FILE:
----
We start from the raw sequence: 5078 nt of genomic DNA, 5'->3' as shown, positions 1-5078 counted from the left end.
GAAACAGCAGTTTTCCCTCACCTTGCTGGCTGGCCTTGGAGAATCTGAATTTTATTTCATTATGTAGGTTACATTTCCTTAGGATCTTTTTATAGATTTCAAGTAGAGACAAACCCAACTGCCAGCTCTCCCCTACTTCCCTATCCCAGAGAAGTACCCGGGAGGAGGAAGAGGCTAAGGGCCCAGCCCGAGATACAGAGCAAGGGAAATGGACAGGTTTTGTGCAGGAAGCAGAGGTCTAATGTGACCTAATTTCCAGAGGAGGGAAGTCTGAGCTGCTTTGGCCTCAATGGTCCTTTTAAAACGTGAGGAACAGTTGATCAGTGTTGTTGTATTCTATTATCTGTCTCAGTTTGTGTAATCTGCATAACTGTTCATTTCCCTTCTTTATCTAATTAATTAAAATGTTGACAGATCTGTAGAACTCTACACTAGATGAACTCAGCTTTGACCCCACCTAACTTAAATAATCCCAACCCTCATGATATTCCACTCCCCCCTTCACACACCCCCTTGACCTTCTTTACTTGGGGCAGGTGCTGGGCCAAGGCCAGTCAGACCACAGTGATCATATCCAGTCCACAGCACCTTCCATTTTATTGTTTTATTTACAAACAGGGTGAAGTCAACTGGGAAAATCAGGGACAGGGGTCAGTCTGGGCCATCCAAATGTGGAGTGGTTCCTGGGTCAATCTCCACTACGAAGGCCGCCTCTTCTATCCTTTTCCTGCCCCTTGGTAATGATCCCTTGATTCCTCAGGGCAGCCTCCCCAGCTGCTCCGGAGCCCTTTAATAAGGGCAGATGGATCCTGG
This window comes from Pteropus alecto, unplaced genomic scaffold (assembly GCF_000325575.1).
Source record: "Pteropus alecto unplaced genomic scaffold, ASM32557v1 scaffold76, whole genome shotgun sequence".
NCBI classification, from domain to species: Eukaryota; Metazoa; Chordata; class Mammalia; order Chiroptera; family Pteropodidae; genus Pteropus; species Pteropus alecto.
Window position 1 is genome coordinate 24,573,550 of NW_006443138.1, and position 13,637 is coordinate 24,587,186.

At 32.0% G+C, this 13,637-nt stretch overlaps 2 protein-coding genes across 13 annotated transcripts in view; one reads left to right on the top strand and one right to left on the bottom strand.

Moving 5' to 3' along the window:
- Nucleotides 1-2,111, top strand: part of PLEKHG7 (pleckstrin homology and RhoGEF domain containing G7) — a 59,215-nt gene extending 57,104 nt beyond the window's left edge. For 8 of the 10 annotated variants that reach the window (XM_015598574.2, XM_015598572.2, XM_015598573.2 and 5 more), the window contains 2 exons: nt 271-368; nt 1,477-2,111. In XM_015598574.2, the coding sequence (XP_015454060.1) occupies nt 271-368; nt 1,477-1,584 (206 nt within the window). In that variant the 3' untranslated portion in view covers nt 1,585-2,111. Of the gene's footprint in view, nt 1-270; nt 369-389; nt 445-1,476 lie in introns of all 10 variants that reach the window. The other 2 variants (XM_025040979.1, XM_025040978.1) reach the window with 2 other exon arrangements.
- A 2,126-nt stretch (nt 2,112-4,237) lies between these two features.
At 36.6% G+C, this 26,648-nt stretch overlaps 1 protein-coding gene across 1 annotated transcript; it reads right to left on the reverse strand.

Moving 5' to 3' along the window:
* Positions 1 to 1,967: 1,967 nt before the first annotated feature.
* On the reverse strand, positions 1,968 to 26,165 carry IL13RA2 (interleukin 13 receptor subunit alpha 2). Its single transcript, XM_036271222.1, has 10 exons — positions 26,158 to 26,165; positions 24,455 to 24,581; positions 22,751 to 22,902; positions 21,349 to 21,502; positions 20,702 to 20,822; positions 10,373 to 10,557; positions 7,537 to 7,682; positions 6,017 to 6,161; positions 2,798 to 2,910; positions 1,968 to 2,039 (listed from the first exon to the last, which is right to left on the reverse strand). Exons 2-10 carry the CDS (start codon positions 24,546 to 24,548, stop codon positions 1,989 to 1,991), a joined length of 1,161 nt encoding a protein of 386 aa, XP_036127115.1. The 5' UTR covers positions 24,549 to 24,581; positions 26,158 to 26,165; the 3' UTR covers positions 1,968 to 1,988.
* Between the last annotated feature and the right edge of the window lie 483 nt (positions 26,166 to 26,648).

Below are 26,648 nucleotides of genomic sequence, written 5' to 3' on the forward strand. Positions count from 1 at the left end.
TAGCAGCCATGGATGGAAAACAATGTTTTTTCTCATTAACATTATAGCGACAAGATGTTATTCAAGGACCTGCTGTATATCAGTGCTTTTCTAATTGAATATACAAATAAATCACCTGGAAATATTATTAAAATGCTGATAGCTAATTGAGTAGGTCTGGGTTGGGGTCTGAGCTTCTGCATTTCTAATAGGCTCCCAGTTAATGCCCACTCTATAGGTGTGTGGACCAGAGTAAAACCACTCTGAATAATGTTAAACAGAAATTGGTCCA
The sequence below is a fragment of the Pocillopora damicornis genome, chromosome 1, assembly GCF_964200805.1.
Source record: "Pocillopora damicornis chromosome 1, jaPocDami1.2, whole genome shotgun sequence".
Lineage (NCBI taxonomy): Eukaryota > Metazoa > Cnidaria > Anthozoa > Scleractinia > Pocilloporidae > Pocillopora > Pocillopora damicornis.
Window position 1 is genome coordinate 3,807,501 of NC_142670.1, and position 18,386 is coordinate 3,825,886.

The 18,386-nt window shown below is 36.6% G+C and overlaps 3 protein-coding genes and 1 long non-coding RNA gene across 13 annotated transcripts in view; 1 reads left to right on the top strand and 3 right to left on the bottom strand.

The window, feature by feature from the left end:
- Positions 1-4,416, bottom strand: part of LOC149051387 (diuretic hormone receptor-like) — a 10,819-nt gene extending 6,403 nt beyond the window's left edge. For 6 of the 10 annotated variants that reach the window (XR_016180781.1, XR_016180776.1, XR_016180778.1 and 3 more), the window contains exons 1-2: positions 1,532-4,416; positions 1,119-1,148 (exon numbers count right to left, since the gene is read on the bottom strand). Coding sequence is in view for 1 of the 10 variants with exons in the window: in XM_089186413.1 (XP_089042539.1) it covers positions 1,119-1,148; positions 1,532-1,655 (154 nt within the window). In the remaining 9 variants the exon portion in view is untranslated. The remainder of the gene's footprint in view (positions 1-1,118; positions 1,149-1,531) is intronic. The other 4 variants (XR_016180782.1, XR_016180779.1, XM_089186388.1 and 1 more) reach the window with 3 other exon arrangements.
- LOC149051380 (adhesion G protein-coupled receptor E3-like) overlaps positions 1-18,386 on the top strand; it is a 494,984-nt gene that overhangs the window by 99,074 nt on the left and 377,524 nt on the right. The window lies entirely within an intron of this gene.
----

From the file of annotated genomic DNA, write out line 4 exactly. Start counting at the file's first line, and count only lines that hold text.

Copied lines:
Source record: "Pteropus alecto unplaced genomic scaffold, ASM32557v1 scaffold76, whole genome shotgun sequence".